C. turns 15 at the end of the summer; his "spelling age" today is
portmanteau (almost got that one - !)
Since I have nothing to compare this to (how would most American 14 year-olds fare on this test?) I'm declaring this a 'perfectly acceptable' performance.
'Perfectly acceptable' meaning: I'm thinking by the time C. graduates high school he will easily have reached Spelling Age 15, which is 100% correct.
The good news: all of his misspellings were phonetically correct, if phonetically correct is the term I'm looking for, which I'm not sure it is. e.g.: He spelled "amateur" amature. That kind of thing.
He starts an intensive 3-year French sequence in the fall, so that should help.
Lousia Moats on the English writing system
In addition, the English writing system reveals the history of the English language. For example, ch pronounced as /ch/, as in chair or chief, appears in Anglo-Saxon or Old English words; the same letter combination ch pronounced as /sh/, as in chef and chauffeur, appears in French words of Latin origin; and ch pronounced as /k/, as in ache and orchid, appears in words borrowed from Greek. Approximately 20 percent to 25 percent of English words are of Anglo-Saxon origin and about 60 percent are of Latin origin (of which 50 percent are directly from Latin and another 10 percent are from Latin through French, as in chef and chauffeur). The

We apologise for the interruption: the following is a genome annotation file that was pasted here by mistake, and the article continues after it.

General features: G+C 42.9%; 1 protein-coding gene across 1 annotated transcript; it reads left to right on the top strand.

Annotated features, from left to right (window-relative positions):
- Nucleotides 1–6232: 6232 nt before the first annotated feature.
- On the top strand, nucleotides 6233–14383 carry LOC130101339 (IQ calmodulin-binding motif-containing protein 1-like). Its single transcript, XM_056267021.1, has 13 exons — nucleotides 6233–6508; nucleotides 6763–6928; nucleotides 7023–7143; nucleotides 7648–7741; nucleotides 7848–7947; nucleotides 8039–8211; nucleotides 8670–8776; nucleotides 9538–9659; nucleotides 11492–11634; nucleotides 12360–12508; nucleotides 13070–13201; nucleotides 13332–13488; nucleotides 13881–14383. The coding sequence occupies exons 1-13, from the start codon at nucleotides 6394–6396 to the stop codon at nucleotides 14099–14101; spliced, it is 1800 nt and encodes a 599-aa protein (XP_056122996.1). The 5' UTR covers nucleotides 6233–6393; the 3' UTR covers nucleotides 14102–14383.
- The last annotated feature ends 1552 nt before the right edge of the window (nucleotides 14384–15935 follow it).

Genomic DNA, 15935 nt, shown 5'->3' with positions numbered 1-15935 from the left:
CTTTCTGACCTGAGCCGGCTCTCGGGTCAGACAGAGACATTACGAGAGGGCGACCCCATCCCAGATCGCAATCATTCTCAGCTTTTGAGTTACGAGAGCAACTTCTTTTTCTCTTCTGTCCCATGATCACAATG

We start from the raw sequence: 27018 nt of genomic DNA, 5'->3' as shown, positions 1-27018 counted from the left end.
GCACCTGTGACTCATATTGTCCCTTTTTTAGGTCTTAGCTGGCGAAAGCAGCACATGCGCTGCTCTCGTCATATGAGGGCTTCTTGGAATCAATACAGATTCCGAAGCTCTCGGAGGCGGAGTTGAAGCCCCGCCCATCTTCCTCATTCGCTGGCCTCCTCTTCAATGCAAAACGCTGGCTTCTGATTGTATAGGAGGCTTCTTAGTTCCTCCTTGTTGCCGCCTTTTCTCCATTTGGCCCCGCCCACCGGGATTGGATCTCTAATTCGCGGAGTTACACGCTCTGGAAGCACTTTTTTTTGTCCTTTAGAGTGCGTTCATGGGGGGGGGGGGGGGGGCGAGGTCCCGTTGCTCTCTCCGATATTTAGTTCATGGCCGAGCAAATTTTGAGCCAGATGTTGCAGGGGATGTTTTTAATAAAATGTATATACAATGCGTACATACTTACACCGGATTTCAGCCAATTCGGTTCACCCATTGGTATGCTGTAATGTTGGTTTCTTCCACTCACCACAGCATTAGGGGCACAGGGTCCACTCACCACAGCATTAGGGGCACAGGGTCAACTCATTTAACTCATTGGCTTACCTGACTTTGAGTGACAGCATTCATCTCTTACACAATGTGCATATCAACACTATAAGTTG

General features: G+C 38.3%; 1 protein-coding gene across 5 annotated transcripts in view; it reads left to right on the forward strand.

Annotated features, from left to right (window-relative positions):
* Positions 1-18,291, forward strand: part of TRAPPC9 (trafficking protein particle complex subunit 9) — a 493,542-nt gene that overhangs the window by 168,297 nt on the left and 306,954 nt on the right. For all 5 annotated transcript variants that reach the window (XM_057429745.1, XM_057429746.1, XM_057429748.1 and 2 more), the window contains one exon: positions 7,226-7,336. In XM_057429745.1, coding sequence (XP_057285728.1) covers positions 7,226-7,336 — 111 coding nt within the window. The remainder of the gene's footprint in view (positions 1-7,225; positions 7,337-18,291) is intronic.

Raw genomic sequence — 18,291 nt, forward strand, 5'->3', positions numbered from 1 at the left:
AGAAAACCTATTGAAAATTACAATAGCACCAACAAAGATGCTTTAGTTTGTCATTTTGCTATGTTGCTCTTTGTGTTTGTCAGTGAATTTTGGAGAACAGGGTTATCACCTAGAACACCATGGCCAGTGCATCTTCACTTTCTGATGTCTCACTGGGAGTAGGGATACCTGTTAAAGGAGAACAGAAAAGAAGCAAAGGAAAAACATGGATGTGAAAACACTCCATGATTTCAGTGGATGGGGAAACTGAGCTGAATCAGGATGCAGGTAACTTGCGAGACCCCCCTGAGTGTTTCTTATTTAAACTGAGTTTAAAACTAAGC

remaining 15 to 20 percent of English words are primarily of Greek origin.
How Words Cast Their Spell by Louisa Moats
American Educator - Winter 2008-2009, pp. 6-16 & 42-43
* posted at the Reading Reform Foundation
** simple arithmetic eludes me (thank you, Michael Weiss) - and, yes, the formula is weird - not sure quite what's to the right of the decimal point